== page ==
As part of the study, crew member observers — mates, cooks and deckhands — and their skippers learned to record information on larger species groups including turtles, seasnakes, sawfish and sharks and rays and make estimates of total bycatch. They have been applying these skills at sea since 2003.
“Crew member observer programmes are cost-effective and can provide the volume of observations needed to detect changes in the populations of these species groups,” Don Heales of CSIRO says.
“But due to the demands of commercial fishing there are limits to the types of data they can collect. Given these constraints, they are best suited to recording interactions with the larger and easily processed bycatch species such as the turtles, sawfish and seasnakes.”
Seasnakes can be identified with 97 per cent accuracy from photographs taken by crew-member observers. Thousands of seasnake records gathered during the study have been added to a database of their distribution and abundance. The information is contributing to an assessment of the vulnerability of seasnakes to trawling. Information gathered on potentially threatened sawfish species also has been collected by crewmember observers. This information is critical to bycatch management as sawfish are highly vulnerable to trawling and can be difficult to exclude through bycatch reduction devices.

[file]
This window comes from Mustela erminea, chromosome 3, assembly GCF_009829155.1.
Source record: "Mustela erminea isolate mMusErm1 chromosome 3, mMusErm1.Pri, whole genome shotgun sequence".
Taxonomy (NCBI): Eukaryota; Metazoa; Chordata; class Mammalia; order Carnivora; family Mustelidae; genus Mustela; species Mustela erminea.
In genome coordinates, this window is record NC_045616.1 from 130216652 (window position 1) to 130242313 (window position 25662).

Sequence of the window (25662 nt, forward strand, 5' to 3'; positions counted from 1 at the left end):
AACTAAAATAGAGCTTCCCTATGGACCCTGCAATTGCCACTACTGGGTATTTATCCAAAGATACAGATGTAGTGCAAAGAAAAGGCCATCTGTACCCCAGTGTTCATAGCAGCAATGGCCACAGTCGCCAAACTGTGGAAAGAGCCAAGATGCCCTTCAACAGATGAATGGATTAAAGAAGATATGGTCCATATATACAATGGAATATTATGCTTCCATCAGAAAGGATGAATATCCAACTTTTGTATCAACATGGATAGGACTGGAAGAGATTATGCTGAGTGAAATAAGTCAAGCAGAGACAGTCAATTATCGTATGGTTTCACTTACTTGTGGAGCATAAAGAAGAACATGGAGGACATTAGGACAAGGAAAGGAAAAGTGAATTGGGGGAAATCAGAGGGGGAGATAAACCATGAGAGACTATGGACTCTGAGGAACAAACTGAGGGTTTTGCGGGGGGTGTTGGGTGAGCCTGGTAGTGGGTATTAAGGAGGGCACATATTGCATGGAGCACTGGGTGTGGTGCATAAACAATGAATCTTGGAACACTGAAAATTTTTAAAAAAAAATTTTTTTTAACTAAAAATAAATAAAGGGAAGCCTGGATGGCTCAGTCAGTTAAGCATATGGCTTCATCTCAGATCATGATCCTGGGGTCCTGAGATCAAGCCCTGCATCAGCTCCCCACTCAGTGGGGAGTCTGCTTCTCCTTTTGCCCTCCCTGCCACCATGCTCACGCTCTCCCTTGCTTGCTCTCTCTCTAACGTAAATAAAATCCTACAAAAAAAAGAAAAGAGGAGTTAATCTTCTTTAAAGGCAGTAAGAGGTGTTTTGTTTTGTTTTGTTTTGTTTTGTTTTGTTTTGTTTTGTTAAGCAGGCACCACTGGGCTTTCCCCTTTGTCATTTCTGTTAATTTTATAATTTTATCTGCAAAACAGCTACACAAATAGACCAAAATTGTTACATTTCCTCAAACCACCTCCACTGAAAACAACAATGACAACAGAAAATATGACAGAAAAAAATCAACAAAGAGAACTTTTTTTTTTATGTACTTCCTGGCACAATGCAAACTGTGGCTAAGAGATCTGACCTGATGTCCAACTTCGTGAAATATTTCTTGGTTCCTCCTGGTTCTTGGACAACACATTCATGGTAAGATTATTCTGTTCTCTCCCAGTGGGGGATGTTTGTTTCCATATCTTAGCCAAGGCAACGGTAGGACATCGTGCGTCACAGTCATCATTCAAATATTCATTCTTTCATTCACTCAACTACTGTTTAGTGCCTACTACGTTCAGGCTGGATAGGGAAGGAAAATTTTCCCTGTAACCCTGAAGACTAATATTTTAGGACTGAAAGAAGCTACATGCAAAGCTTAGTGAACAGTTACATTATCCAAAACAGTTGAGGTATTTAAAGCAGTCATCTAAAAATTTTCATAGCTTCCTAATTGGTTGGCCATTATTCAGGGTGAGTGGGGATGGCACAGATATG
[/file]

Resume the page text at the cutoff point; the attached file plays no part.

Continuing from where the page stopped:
The study has also found that scientific observers play a critical role in validating fishery-based data collection.
“Scientific observers have the flexibility to sample the many hundreds of smaller fish and invertebrate species that constitute the bycatch community,” Mr Heales says.
“They also perform the more technical and time consuming tasks such as taking environmental measurements and carrying out small, onboard survival experiments on selected bycatch species.”
The Northern Prawn Fishery is committed to establishing a long-term monitoring programme to gather accurate information required to assess the effects of fishing on bycatch — including any protected or potentially at-risk species — and to respond with management practices that meet national and international standards.
Find out more